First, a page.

Enhancing the immunotherapeutic potential of mycobacteria by transfection with tumour necrosis factor-alpha

JL Haley, D.G Young, A Alexandroff, Keith James, A.M Jackson

Research output: Contribution to journalArticlepeer-review

Abstract / Description of output

In an attempt to enhance the anti-tumour properties of mycobacteria we have developed recombinant forms of Mycobacterium smegmatis which express and secrete biologically active human tumour necrosis factor-alpha (TNF-alpha). This was achieved by transfecting M. smegmatis using shuttle plasmids incorporating the cDNA sequence for the human TNF-alpha mature peptide. In vitro experiments on a panel of human bladder tumour cell lines (EJ18, MGH-U1, RT4, RT112) indicate that our genetically modified mycobacteria are more effective than wild-type at inducing or up-regulating the expression of intracellular adhesion molecule-1 and the secretion of an array of proinflammatory cytokines [interleukin-1 (IL-1), IL-6, IL-8, granulocyte-macrophage colony-stimulating factor]. We have also demonstrated increased adhesion molecule and cytokine expression in response to mycobacteria transfected with vector containing no gene insert. However, this was not as pronounced as that observed following tumour cell stimulation by the TNF-alpha-transfected strain. In contrast, in three out of four tumour cell lines all M. smegmatis strains were found to down-regulate the secretion of the anti-inflammatory cytokine transforming growth factor-beta1. Our studies have also confirmed that M. smegmatis is a powerful inhibitor of bladder tumour cell growth and revealed that its antiproliferative potency is enhanced by transfecting with human TNF-alpha and, to a lesser extent, with vector alone. All M. smegmatis strains were effective in the activation of peripheral blood leucocyte cultures. However, no differences were observed in the ability of the TNF-alpha-transfected, mock-transfected and wild-type mycobacteria to induce tumour cell killing activity. These results suggest that the immunomodulatory effects of M. smegmatis can be enhanced by transfection with vectors which allow the secretion of human TNF-alpha, thus increasing mycobacterial immunotherapeutic potential.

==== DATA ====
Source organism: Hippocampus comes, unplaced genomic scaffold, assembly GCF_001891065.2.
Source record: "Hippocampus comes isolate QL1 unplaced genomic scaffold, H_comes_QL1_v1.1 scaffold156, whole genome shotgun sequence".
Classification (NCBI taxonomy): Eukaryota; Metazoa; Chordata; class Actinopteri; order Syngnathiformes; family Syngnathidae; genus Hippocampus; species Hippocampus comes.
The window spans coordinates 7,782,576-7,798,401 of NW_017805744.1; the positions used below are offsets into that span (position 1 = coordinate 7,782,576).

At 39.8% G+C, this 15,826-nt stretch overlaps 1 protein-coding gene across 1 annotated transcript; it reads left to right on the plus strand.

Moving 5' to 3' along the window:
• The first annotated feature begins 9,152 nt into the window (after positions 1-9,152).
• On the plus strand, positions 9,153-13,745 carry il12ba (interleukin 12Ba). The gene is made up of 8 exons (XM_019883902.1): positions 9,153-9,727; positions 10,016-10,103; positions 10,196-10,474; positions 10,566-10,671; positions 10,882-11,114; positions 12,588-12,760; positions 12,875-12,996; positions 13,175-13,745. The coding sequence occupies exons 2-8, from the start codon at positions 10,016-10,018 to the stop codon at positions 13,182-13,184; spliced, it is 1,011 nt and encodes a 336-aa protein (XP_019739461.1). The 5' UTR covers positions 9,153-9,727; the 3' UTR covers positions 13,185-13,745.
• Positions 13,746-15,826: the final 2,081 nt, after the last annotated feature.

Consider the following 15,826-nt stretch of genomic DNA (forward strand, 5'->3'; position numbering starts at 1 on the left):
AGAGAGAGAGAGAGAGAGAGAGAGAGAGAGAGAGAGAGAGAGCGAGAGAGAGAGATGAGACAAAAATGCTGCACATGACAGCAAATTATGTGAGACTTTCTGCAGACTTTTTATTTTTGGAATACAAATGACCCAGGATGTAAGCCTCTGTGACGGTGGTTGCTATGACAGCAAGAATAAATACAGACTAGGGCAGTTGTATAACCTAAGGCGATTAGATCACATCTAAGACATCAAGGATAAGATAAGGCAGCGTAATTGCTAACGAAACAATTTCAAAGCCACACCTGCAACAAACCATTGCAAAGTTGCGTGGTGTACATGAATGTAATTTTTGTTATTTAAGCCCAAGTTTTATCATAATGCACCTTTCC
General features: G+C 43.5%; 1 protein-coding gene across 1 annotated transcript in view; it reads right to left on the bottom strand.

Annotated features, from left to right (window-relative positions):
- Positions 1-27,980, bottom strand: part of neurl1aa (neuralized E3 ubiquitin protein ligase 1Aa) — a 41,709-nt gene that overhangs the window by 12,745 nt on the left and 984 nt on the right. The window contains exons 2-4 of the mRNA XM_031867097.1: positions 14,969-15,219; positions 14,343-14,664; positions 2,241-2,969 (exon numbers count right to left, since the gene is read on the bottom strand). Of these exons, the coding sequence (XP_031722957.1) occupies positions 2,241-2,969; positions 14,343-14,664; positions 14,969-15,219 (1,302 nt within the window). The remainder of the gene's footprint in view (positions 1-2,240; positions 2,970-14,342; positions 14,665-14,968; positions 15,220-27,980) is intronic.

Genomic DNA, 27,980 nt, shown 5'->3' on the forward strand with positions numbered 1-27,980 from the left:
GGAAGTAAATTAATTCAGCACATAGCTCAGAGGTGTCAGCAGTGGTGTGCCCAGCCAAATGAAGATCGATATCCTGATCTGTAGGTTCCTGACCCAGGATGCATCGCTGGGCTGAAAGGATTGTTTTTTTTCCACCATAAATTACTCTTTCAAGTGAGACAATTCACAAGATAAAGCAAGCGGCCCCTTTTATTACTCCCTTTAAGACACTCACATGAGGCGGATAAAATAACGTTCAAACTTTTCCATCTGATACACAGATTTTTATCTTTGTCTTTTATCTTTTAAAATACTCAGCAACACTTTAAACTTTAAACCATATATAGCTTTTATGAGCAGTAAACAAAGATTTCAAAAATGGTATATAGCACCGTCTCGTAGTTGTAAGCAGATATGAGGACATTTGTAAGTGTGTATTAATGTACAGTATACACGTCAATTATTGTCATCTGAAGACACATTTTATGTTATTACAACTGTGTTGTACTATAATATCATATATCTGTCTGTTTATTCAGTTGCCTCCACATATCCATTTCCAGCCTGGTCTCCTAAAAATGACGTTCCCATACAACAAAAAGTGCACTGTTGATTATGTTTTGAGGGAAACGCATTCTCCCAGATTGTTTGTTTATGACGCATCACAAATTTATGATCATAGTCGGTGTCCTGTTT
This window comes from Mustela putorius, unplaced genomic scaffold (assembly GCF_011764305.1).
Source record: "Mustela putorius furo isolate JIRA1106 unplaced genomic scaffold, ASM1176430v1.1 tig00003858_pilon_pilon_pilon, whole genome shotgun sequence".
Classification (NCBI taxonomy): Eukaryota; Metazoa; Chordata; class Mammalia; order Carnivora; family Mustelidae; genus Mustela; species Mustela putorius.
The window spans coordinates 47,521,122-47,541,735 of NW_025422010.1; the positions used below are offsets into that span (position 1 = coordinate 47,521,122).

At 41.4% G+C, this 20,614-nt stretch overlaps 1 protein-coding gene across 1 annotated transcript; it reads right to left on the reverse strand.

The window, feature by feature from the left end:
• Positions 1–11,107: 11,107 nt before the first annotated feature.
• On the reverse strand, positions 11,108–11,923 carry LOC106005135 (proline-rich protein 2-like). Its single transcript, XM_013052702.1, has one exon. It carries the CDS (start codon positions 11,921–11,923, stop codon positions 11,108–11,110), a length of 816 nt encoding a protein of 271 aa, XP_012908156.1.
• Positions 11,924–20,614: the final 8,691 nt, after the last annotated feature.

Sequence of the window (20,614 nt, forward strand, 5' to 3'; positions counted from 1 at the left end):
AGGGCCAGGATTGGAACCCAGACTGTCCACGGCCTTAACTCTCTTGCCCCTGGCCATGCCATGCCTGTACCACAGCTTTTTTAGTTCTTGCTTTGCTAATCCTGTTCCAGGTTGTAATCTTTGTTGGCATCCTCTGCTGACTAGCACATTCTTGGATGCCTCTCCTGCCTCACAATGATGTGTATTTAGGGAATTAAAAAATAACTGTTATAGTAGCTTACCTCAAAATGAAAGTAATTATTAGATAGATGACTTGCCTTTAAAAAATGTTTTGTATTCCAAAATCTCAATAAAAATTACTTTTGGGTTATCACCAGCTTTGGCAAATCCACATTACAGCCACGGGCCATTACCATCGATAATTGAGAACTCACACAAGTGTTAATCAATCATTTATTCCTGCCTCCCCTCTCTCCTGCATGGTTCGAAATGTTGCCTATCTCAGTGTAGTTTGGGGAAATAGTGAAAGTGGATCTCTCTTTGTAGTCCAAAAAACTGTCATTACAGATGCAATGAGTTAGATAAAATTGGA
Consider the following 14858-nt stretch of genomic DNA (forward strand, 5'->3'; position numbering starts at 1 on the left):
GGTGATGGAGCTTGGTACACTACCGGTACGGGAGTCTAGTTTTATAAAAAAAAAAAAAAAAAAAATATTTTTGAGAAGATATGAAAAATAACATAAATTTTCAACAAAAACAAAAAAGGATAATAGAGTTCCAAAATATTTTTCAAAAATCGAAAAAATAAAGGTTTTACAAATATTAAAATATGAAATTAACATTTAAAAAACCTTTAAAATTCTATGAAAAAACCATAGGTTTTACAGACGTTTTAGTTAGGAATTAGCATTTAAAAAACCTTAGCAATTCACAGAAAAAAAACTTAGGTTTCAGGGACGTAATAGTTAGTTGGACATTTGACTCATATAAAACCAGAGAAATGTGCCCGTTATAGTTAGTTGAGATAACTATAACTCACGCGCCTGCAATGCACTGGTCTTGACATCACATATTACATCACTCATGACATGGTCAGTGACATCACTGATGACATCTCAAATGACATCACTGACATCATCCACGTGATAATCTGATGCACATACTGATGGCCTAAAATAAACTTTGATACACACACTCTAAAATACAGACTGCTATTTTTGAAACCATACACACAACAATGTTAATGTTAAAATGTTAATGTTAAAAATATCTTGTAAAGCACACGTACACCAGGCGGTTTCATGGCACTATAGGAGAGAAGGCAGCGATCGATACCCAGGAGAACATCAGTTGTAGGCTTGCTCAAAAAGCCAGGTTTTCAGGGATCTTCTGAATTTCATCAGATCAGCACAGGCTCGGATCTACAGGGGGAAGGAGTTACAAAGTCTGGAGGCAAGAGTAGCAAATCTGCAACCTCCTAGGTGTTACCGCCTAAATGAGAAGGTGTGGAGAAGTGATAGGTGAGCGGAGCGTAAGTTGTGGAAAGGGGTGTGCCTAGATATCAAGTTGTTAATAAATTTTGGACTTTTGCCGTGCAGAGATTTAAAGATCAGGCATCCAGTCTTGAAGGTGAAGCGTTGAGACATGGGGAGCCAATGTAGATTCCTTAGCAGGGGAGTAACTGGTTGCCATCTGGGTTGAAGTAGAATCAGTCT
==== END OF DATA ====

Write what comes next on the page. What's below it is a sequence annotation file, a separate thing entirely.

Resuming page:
Original languageEnglish
Pages (from-to)114-21
Number of pages8
Issue number1
Publication statusPublished - Jan 1999


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